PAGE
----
Steve Betney has kindly pointed out that the Retro Club page and track day reports are not easily found other than from the Update or Pylon pages. This does happen occasionally as we see all the pages as a list, rather than a website so miss out these subtleties of access. We have added links to the tethered car Racing Page and the main Car List so the Retro Club can now be found in four different locations.
Auction antics: A while ago we were sent a link to an auction in California of a large tethered car collection. It had not originated from anyone that we knew of, so were intrigued, especially as many of the cars looked like reproductions or heavily customised versions of original cars. The results of the sale beggar belief and there seems no logical explanation for the prices realised. There can be no rationale for a volume production car making over ten times what it could be had for from eBay during the same period. The only explanation can be that they were being sold into a market that was not inhabited by tethered car enthusiasts and that the prospective purchasers had no real idea of the value of what they were bidding on. Perhaps a severe dose of auction fever overtook a group with (very) deep pockets? Previous experience has shown that the chickens come home to roost when attempts are made to sell the items on. One of our regular contributors did question 'where this leaves the tethered car market' and we would suggest exactly where it was, as those in the know will shake their heads in amazement and those that paid these exorbitant amounts will be looking at a heavy dose of negative equity in due course. The mind really does boggle at times.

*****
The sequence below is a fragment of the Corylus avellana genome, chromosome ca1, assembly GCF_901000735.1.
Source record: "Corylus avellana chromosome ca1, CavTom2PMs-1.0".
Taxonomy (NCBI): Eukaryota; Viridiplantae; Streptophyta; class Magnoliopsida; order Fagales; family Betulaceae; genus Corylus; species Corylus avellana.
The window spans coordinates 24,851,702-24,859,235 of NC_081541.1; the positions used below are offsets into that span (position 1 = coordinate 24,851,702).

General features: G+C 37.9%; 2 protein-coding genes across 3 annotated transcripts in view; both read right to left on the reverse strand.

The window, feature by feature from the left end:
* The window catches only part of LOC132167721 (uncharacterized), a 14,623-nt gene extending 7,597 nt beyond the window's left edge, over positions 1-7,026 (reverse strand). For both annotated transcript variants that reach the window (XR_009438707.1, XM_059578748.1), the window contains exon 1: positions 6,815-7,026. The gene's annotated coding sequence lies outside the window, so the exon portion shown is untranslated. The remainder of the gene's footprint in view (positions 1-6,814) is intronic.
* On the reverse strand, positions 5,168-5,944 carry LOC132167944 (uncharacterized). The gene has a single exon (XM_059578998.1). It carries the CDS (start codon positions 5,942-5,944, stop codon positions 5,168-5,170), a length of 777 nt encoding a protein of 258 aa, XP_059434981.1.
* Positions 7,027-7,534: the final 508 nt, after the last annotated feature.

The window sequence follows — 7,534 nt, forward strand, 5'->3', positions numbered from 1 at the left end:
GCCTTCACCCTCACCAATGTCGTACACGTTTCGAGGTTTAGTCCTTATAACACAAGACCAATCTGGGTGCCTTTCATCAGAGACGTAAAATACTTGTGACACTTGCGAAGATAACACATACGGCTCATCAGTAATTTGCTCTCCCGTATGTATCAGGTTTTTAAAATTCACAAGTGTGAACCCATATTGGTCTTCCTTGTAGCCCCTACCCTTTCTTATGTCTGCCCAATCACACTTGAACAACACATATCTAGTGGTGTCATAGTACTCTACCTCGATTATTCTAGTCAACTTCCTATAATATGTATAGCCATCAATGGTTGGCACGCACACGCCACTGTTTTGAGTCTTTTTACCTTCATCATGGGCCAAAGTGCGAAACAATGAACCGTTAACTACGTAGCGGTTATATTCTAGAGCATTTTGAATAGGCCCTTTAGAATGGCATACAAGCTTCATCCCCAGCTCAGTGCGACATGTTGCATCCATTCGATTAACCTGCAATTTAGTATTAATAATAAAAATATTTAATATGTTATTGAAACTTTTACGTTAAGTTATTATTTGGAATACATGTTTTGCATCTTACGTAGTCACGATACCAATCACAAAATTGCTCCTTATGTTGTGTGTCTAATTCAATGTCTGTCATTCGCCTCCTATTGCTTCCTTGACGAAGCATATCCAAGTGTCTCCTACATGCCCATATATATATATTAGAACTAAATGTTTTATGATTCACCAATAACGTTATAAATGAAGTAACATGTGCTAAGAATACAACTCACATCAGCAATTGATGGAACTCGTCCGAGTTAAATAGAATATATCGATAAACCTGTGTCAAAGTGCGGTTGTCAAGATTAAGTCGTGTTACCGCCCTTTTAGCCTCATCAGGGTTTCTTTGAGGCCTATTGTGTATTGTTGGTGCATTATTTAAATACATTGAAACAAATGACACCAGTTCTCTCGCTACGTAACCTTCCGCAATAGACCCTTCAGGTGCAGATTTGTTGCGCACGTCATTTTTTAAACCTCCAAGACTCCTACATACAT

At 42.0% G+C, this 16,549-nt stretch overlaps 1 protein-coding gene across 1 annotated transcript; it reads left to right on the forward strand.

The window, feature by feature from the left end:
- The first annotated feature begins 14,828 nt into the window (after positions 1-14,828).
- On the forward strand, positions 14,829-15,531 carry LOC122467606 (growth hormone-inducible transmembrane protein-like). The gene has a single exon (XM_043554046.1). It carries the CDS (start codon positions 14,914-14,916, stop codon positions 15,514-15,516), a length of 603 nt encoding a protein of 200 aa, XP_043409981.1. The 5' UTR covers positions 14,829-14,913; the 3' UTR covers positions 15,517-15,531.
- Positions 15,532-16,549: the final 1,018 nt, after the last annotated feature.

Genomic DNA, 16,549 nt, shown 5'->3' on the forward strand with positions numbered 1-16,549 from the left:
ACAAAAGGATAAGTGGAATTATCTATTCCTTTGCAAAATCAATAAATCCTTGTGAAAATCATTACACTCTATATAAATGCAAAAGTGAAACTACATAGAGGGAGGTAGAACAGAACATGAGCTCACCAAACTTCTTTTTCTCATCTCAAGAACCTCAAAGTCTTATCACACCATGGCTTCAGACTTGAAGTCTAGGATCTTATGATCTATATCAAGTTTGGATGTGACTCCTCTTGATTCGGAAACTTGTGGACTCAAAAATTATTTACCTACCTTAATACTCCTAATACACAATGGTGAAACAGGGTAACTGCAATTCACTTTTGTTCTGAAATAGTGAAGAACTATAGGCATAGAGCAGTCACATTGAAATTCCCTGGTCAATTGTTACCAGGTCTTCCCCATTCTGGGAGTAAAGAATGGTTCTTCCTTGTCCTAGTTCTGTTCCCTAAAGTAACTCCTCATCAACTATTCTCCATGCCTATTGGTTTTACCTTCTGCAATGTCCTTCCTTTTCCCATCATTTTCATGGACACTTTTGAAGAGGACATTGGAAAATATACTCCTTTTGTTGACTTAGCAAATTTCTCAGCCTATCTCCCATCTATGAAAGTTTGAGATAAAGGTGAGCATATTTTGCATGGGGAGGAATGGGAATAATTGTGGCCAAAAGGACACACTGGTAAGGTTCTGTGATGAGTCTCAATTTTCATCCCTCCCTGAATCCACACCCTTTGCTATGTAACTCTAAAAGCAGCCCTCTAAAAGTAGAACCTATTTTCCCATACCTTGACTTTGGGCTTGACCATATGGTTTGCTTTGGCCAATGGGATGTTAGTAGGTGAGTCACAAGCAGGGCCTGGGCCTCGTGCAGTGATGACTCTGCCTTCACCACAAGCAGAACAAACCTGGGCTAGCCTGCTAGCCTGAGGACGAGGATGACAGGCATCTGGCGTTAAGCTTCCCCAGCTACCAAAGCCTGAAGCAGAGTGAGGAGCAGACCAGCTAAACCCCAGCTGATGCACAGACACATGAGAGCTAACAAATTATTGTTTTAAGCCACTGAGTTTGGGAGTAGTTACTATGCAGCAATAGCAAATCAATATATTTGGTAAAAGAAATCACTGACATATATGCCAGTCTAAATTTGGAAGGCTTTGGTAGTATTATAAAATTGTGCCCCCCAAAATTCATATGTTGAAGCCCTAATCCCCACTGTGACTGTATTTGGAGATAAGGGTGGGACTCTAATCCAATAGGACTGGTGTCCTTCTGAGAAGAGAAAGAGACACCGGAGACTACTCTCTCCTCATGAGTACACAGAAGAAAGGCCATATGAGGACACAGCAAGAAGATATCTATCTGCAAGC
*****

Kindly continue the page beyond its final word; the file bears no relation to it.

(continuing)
Unbelievable, August Bank Holiday weekend in Britain and it is sunny and hot, very hot, breaking records on consecutive day. Excellent news for OTW that was embarking on a triple header, Friday to Gt Carlton for a track day and Kingsbury for the St Alban's Speed meeting on the following day and the International Regatta on the Sunday. What an incredible day it turned out to be in Lincolnshire with the biggest attendance ever, including a group from Italy, and the most amazing array of rare and historic tethered car items ever seen together. Add that to a mini swap meet and there is the recipe for an unforgettable day.